Source: Pakistan Today
TEHRAN/ISLAMABAD: Foreign Minister Bilawal Bhutto-Zardari landed in Tehran on a two-day visit — from June 14 to June 15 — on Tuesday, the Associated Press of Pakistan reported.
There, he will hold talks with host dignitaries on a range of issues, including bilateral ties, trade, regional security and Islamophobia.
This is Zardari’s first official visit to Iran after assuming office in April. He is visiting the neighbouring nation at the invitation of his Iran counterpart, Hossein Amir-Abdollahian, who welcomed him on his arrival.
APP also shared a video of Zardari sitting with Abdollahian and other dignitaries soon after his arrival.
The foreign minister will also hold a meeting with President Ebrahim Raisi, the Foreign Office said.
During the delegation-level talks, the two nations will review all facets of bilateral relations, including trade and economic ties, electricity supply from Iran, border sustenance markets, road and rail connectivity, and facilitation of pilgrims, it said.
Both sides will also review the regional security situation with a particular focus on developments in Afghanistan and South Asia.
The Foreign Office said that Pakistan and Iran enjoy close cooperative ties, based on shared geography, cultural affinities, and historic people-to-people linkages.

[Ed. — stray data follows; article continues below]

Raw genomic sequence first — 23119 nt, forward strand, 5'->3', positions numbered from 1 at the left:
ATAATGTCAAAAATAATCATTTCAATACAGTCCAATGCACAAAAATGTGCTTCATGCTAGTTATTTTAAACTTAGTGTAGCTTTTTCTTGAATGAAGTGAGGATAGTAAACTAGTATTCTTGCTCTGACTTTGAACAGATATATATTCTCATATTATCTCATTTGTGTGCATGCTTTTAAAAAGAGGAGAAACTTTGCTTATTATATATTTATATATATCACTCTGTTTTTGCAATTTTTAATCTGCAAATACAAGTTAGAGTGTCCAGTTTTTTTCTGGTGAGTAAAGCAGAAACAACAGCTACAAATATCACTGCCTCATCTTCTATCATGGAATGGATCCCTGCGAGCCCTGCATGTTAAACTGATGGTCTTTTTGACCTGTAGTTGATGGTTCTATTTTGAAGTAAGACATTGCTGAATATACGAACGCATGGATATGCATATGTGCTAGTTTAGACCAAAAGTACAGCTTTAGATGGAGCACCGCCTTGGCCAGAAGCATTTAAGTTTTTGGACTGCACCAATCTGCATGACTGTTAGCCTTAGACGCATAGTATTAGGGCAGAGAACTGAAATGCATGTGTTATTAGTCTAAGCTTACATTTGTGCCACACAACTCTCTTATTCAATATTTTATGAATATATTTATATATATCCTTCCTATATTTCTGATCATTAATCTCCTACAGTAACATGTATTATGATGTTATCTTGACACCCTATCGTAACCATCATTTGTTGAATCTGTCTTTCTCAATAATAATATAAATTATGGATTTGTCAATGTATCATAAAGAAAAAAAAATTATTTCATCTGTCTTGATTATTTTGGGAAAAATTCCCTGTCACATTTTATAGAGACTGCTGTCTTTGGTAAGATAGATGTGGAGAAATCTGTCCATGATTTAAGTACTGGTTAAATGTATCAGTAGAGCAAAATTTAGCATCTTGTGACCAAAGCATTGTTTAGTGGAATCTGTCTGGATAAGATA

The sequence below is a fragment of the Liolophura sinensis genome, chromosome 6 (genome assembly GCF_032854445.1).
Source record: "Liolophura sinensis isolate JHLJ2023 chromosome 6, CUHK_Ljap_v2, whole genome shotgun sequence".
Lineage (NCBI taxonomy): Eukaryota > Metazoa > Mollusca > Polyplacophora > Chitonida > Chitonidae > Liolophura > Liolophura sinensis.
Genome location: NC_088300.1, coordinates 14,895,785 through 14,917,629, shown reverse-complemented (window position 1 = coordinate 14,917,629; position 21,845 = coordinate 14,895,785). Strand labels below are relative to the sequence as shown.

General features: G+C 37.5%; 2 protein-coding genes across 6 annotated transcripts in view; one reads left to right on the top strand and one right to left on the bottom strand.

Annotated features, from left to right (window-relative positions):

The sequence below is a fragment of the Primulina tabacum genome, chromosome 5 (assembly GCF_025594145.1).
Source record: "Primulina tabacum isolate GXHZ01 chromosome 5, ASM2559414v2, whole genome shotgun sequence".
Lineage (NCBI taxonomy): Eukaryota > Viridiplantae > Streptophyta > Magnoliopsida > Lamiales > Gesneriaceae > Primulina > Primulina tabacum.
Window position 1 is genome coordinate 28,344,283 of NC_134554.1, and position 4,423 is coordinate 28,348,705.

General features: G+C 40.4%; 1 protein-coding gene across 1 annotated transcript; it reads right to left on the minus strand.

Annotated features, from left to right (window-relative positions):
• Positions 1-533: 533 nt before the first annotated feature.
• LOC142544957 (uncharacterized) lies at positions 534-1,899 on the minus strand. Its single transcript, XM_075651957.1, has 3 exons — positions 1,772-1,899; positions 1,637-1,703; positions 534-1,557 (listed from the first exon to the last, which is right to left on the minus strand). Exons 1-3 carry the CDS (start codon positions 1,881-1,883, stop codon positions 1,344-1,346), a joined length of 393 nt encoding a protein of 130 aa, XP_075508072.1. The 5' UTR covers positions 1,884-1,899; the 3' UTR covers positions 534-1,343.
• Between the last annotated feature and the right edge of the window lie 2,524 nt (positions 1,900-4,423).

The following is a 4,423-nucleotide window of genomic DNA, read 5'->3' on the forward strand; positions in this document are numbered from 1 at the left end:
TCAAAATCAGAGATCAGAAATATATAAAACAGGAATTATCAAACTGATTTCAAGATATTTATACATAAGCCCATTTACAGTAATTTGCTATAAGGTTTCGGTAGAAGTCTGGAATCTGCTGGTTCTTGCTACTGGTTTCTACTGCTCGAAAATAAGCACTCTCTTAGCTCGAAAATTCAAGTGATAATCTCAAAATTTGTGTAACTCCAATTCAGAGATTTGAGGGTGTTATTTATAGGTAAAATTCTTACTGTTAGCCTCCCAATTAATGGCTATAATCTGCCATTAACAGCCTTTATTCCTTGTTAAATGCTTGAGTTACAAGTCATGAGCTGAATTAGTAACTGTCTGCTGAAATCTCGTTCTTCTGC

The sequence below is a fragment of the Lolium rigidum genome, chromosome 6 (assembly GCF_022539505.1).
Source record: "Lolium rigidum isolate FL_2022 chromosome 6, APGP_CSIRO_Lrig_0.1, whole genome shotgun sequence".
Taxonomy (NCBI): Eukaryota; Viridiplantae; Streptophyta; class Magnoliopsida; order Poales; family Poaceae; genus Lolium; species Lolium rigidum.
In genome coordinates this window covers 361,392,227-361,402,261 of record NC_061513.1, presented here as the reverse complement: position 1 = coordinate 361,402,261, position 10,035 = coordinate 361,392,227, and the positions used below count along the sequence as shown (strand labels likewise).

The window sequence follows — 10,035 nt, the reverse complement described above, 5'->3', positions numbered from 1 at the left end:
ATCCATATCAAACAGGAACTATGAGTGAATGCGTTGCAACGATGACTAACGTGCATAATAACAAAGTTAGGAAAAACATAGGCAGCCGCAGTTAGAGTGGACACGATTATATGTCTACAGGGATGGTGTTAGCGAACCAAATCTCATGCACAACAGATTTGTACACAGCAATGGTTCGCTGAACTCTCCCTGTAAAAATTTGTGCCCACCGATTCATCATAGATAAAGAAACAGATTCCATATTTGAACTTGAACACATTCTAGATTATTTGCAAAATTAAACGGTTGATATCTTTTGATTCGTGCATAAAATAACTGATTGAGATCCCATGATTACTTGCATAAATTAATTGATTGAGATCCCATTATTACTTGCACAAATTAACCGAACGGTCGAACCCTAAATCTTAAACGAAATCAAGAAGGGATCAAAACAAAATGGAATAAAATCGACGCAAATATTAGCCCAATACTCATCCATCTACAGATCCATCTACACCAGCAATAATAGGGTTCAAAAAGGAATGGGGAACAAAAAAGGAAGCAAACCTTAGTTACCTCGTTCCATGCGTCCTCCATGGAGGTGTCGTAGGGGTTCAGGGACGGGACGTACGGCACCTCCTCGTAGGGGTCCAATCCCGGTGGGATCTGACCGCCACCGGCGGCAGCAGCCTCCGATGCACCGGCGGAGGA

“These fraternal relations have been further strengthened through frequent high-level exchanges,” said the statement.
Zardari had shared similar views with the official Iranian news outlet IRNA a day before leaving for Iran, during an informal talk with journalists.
“Iran is our neighbour and in Islam, neighbours have rights. We believe that relations between [the] people of Pakistan and Iran, including cultural and spiritual, are historic,” he had said.
The foreign minister had added that economic cooperation and coordination between the two countries had much potential to be explored and exploited.
On the Iran–Pakistan gas pipeline, also known as the Peace pipeline, Zardari said: “Its foundation was laid by former president Asif Ali Zardari and we would want international obligations, their framework and the deal to progress so that we can unlock the potential in our relations further.”
Pakistan wants to construct a 1,100-kilometre gas pipeline, known as the Pakistan Stream Gas Pipeline Project, from Port Qasim in Karachi, in Sindh, to Kasur in Punjab. The $2.5 billion project is tentatively slated to begin next year, though an initial agreement was first signed in 2015 and a second in 2021.